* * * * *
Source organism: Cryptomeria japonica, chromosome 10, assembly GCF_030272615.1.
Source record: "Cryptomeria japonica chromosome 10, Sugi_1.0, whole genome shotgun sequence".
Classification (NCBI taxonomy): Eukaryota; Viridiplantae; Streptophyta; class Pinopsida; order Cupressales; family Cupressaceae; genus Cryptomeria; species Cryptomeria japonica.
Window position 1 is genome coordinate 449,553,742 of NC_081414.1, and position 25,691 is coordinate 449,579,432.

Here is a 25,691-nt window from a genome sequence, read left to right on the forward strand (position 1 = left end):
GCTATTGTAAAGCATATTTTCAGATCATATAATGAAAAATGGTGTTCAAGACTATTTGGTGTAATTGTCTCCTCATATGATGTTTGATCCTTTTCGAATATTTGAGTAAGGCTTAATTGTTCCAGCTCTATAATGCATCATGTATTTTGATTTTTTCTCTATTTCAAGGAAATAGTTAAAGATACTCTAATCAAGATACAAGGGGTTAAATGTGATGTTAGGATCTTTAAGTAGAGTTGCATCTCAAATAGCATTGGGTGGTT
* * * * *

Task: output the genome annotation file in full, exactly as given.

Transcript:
Source organism: Cryptomeria japonica, chromosome 10, assembly GCF_030272615.1.
Source record: "Cryptomeria japonica chromosome 10, Sugi_1.0, whole genome shotgun sequence".
Classification (NCBI taxonomy): Eukaryota; Viridiplantae; Streptophyta; class Pinopsida; order Cupressales; family Cupressaceae; genus Cryptomeria; species Cryptomeria japonica.
Window position 1 is genome coordinate 449,553,742 of NC_081414.1, and position 25,691 is coordinate 449,579,432.

Here is a 25,691-nt window from a genome sequence, read left to right on the forward strand (position 1 = left end):
GCTATTGTAAAGCATATTTTCAGATCATATAATGAAAAATGGTGTTCAAGACTATTTGGTGTAATTGTCTCCTCATATGATGTTTGATCCTTTTCGAATATTTGAGTAAGGCTTAATTGTTCCAGCTCTATAATGCATCATGTATTTTGATTTTTTCTCTATTTCAAGGAAATAGTTAAAGATACTCTAATCAAGATACAAGGGGTTAAATGTGATGTTAGGATCTTTAAGTAGAGTTGCATCTCAAATAGCATTGGGTGGTT